More and more folks are beginning to catch on that when you plant a garden, you get more than just food for the body. You are also planting and harvesting food for your soul. Can you imagine then, the breadth of sovereignty and satisfaction that can be accessed by additionally growing your own medicine?
Do you already love drinking herbal tea? Are you getting most or all of your herbs from the store or online? Then maybe it’s time to call in your own herbal tea garden! You don’t need a big yard or even a yard at all.
Are you ready to grow your own herbs? We’ve compiled a list of brilliant books that will help you start your herb garden, medicinal farm, or permaculture paradise.
Can you believe that you have the ability to turn garbage into beautiful soil? Well, with the help of millions of microorganisms, you can turn your waste into an incredibly useful material. Composting can be a magical art of transforming garbage into black gold. How sweet is that? Being a soil-builder instead of a landfill-contributor is righteous work for the times! Be a Green Magician! Both your herbs and the earth will thank you.
Attempting to garden without the right tools is a set-up for struggle and frustration. In this article, you’ll get acquainted with the essential gardening tools that can do what your hands alone cannot (cut through wood, carry water, haul large loads, dig through rocky soil).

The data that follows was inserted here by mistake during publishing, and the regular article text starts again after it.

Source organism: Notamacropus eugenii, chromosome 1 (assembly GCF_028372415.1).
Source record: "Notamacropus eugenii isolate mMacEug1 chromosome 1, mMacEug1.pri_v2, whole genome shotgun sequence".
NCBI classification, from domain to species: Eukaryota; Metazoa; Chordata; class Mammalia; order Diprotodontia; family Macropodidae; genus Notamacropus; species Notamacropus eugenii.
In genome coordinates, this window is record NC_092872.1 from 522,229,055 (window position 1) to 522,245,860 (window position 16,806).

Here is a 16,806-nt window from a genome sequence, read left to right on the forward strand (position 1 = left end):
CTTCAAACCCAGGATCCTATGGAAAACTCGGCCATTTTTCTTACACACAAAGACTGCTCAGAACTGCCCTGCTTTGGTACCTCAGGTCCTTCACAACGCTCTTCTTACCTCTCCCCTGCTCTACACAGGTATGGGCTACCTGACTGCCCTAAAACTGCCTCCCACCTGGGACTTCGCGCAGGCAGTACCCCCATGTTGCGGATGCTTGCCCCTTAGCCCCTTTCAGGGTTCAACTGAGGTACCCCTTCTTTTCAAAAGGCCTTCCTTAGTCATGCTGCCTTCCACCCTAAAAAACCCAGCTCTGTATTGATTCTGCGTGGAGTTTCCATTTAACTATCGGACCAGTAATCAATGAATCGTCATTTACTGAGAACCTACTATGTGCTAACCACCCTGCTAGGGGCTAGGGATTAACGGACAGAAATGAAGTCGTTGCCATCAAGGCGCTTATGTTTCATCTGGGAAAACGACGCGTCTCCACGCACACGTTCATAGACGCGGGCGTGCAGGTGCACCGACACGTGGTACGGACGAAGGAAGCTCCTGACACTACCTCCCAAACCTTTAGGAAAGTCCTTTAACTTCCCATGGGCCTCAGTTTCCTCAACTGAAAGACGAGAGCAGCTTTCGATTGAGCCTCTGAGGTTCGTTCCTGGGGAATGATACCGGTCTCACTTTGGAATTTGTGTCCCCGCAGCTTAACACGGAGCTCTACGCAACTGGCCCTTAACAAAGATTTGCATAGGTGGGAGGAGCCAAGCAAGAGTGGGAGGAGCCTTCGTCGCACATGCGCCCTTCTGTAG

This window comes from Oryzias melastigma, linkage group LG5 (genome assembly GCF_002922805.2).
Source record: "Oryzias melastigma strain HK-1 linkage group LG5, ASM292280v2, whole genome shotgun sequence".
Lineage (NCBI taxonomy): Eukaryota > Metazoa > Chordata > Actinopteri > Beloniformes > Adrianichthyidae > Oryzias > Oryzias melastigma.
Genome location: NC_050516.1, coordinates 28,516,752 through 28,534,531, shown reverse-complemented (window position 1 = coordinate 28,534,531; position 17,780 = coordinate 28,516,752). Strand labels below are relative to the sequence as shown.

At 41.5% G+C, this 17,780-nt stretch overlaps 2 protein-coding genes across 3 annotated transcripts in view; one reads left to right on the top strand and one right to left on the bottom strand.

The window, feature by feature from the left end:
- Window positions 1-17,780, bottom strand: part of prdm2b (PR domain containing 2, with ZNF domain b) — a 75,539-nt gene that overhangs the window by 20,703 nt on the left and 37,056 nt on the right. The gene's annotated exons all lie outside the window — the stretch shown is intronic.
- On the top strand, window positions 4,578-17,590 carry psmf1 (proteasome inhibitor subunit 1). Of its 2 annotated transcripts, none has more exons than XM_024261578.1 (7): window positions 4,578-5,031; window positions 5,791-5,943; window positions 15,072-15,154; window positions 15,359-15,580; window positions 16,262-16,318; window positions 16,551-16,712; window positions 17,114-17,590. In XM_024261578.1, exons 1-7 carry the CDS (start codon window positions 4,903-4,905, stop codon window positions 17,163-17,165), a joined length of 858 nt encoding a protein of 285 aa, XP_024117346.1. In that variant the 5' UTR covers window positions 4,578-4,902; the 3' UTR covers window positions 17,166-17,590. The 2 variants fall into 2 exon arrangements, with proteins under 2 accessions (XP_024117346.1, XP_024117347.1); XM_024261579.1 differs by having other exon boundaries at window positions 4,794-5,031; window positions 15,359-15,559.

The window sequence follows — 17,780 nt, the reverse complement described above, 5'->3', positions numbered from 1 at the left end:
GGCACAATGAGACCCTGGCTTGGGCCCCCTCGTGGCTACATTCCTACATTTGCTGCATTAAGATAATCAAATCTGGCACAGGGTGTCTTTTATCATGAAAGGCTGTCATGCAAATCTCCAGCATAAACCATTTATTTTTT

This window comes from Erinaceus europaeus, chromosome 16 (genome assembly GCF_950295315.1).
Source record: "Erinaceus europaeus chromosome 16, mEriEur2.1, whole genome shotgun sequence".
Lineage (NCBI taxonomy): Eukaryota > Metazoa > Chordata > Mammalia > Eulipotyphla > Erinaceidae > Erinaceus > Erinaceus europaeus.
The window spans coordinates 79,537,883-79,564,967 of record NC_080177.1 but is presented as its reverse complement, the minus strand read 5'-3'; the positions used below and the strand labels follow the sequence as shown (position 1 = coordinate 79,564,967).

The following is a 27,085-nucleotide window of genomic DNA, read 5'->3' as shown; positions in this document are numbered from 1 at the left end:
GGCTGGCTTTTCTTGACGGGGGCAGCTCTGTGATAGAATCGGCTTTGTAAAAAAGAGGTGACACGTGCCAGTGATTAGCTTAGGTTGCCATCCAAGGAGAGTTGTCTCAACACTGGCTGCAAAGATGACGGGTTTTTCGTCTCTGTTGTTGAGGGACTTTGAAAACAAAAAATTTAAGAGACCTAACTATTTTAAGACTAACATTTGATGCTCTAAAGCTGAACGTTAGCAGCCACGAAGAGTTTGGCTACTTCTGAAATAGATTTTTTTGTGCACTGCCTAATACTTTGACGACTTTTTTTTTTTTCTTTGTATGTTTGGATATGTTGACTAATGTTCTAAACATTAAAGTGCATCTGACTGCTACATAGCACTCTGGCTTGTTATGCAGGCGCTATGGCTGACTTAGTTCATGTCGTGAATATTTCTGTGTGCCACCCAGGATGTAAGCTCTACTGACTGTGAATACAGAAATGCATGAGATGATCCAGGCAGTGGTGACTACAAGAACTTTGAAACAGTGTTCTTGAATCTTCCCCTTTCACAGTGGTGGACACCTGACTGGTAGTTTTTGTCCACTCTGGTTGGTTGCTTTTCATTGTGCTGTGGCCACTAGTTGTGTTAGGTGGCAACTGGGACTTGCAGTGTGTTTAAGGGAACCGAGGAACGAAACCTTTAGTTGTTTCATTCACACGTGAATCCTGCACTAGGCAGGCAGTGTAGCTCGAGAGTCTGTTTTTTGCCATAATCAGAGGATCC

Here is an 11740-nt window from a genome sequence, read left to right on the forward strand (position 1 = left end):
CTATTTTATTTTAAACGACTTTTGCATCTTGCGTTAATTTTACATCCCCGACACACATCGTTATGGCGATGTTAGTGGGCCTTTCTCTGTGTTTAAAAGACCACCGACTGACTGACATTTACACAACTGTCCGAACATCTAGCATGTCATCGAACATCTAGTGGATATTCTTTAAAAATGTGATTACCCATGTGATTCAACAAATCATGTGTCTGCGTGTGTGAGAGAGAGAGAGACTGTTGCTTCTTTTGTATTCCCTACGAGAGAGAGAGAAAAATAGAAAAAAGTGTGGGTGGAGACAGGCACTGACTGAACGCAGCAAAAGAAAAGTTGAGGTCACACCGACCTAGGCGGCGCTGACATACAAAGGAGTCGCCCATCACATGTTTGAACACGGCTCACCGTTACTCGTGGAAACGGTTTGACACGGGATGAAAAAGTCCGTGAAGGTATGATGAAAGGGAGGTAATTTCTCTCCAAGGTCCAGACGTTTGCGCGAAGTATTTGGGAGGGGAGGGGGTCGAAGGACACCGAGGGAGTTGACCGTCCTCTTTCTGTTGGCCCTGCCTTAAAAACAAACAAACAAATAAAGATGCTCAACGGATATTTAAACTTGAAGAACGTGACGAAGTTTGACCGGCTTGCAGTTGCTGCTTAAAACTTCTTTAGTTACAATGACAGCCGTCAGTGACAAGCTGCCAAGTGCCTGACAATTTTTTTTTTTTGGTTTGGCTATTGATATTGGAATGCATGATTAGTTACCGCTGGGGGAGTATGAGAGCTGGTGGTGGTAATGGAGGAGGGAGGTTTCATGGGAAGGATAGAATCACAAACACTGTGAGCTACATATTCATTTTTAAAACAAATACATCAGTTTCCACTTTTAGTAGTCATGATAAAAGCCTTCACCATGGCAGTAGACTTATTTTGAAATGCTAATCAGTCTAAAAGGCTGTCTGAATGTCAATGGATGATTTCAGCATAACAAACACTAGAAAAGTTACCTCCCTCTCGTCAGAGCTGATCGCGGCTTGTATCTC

Ready to start or expand your herb garden? Here we’re introducing medicinal, edible, and cultivation profiles for three cherished healing plants: elderberry, lemon balm, and rose.
I love herbal medicine but I’ve never grown herbs—how do I begin an herb garden?
Have you or someone you know been asking this question lately? Then read on for inspirational and empowering steps for growing medicinal herbs at home—we give even the brownest thumb enough fertilizer to succeed in medicinal herb gardening!
Why grow native woodland herbs? Growing our own medicine—in any setting—creates an intimate connection with healing plants. There are some important environmental reasons for cultivating rare woodland medicinals as well. Further, many of the woodland herbs are easy to cultivate, as compared to our garden herbs.
What a delight to interview Brandon Ruiz of the Charlotte, North Carolina-based Herbal Accessibility Project—a community-inspired network of food and medicine gardens that reflect and reconnect local relationships with ancestral plants.
Fresh herbs will change the way you eat. They are the edible garden’s big bang for your buck. These plants have short “fresh” shelf lives, so what’s offered in a grocery store is often not only expensive but also less flavorful.